GB No. 8, summer 1992


Cracow, October 7, 1992

The "Report on Ecological Movements - Brazil '92" (¦wiat i Polska), informs us that we, the Franciscan Community of Ecologists, were invited to take part in preparation of the "Report". I cannot track anything like that in my memory but it is not that important in all this. But I have obtained a photocopy of the Report, let's say, unofficially.

The contents of the "Report" notwithstanding, even such per procura prosthesic use of our seeming support is manipulation in itself. This does not at all mean at that I question the contents of the "Report", quite the opposite.

What seems lacking are certain thoughts which might have reflected our participation and would have appeared there as a contribution from the Polish proecological movements.

The order of the day is now a certain aggressiveness of stance, action to produce prompt results, the imperative of success: to put it briefly, an egocentrism focused on our needs and fads, and treatment of our surroundings in an instrumental way. Such an attitude contributes significantly to a disturbance of the ecological niche of man as an individual and can be pointed out as one source of the ruthlessness of man towards the surrounding environment. For years, and not only under communist rule this "have" attitude has been fostered.

The fundamental guideline for our group is an understanding that all activities which support sustainable development, including economic and educational ones, (eco-development) should need the principle THINK OF OTHER PEOPLE; TREAT THE ENVIRONMENT AS YOU WOULD YOUR BROTHER, to turn this principle into deeds. The example of St. Francis, a very effective steward and the patron, for good reasons, of ecologists, can be accepted by all those who believe that the "have" attitude is anti-ecological, By the way, a major disservice is done to both the Person and the Idea when this Saint is presented as a infantile aesthete in an open defiance to the facts.

This general problem is touched on by the "Report" only marginally and solely in its educational aspect (item 24 "Reports of Polish Movements"). Neither the rationality nor the real profitability of the "be" attitude is explored. It is quite insufficient to present these elements only as a declaration and only in respect to education.

The problem that I have emphasized is not marginal, it should be clearly noted: indeed, it presents a principal issue in the promotion of sustainable development as a tactic and method of stewardship, often neglected by those who talk at length about sustainable development.

Against this background there is another question: what can be done about the fact that the names of 170 environmental organizations are used to prop up the report in the global forum? To protest? It is, after all, a good thing that the report has appeared and praise is due to those who prepared it. But why do in a dark corner and so quietly? To protest? Why? To whom and what for?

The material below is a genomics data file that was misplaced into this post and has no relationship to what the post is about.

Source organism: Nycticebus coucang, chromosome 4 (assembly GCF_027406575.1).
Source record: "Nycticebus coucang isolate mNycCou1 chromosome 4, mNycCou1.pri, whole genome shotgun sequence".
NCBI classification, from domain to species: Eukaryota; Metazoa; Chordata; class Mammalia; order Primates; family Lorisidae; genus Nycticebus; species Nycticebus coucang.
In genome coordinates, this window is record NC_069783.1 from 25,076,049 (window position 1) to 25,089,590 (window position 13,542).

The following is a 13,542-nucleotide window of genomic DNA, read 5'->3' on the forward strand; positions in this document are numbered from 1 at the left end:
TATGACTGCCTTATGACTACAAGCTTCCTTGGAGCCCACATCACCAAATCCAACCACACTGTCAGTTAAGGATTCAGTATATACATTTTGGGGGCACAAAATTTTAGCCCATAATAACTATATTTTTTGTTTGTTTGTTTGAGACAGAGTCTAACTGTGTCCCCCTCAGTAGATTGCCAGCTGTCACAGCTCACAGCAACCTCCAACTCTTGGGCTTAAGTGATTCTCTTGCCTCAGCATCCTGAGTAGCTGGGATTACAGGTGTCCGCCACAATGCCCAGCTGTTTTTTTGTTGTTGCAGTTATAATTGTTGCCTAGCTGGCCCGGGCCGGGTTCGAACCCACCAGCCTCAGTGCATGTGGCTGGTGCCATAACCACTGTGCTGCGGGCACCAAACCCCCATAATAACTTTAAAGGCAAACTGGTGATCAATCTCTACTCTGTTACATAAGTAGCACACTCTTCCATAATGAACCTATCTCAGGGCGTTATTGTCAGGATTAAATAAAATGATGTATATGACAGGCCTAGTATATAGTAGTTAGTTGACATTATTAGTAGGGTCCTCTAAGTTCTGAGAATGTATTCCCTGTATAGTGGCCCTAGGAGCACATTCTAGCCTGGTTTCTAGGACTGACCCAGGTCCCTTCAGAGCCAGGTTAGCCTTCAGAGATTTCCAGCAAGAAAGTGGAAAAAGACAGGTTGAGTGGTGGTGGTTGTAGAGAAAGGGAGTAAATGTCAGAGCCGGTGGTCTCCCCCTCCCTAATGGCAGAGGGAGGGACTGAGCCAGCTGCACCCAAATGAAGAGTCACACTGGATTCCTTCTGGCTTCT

It is the community which must pass judgment on all this, that is why I have written this text for Green Brigades. The question can be raised here, how much need is there for an organ serving the people (as in the BORE arrangement) to transmit information?

Much more important than any remarks and elaborate discussion is to consider whether and how the Polish environmental movements can promote the contents of the "Report" within the central and local administration, and self-government units. This report should not remain on paper. Its suggestions can be translated into changes in the principles of law, into regulations, local laws, and economic priorities. What significance can an economic priority have under pseudo-market economy? This would be just one of the many questions.

Independent environmental movements, precisely because they are independent and not bound by any relationships should put forward their suggestions. Let those suggestions be proclaimed - even this would mean a lot. The conclusions of three, and especially from the two last symposia organized by our Community include such thoughts, and one can regret a bit that this real contribution has not been taken into account at all. And we are not a secret group; on the contrary, we are neighbours of the National Board of the Polish Ecological Club, separated only by Cracow's Planty green belt.

In conclusion I will only remind the reader that we have already lived through the time when the only correct ideology had its monopoly and failed. I would dedicate this thought to the Authors of the "Report" who, with good intentions perhaps, anointed themselves the representatives of all 170 movements.

Feliks Stalony-Dobrzański
23 Kraszewskiego Street, apt.5
30-110 Kraków
tel. 0-12/21-10-97

ZB 11/92

GB No. 8, summer 1992 | Contents